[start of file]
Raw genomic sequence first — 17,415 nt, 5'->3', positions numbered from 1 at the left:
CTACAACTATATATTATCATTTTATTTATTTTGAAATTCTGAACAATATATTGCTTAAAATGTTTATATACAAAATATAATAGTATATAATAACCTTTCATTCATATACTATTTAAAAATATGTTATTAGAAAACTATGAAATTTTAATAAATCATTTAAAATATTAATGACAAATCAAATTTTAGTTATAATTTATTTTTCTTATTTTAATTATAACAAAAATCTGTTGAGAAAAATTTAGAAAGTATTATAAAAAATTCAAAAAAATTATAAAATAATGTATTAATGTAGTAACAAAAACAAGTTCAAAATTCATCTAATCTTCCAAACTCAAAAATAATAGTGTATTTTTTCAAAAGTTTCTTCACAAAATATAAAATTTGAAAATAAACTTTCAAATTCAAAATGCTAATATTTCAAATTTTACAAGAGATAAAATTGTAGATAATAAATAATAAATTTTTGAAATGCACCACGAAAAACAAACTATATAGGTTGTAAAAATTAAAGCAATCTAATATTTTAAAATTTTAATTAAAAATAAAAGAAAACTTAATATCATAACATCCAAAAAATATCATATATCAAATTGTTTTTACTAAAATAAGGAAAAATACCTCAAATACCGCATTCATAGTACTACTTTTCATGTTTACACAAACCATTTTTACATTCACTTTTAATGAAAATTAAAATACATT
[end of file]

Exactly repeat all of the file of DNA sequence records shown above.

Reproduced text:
Raw genomic sequence first — 17,415 nt, 5'->3', positions numbered from 1 at the left:
CTACAACTATATATTATCATTTTATTTATTTTGAAATTCTGAACAATATATTGCTTAAAATGTTTATATACAAAATATAATAGTATATAATAACCTTTCATTCATATACTATTTAAAAATATGTTATTAGAAAACTATGAAATTTTAATAAATCATTTAAAATATTAATGACAAATCAAATTTTAGTTATAATTTATTTTTCTTATTTTAATTATAACAAAAATCTGTTGAGAAAAATTTAGAAAGTATTATAAAAAATTCAAAAAAATTATAAAATAATGTATTAATGTAGTAACAAAAACAAGTTCAAAATTCATCTAATCTTCCAAACTCAAAAATAATAGTGTATTTTTTCAAAAGTTTCTTCACAAAATATAAAATTTGAAAATAAACTTTCAAATTCAAAATGCTAATATTTCAAATTTTACAAGAGATAAAATTGTAGATAATAAATAATAAATTTTTGAAATGCACCACGAAAAACAAACTATATAGGTTGTAAAAATTAAAGCAATCTAATATTTTAAAATTTTAATTAAAAATAAAAGAAAACTTAATATCATAACATCCAAAAAATATCATATATCAAATTGTTTTTACTAAAATAAGGAAAAATACCTCAAATACCGCATTCATAGTACTACTTTTCATGTTTACACAAACCATTTTTACATTCACTTTTAATGAAAATTAAAATACATT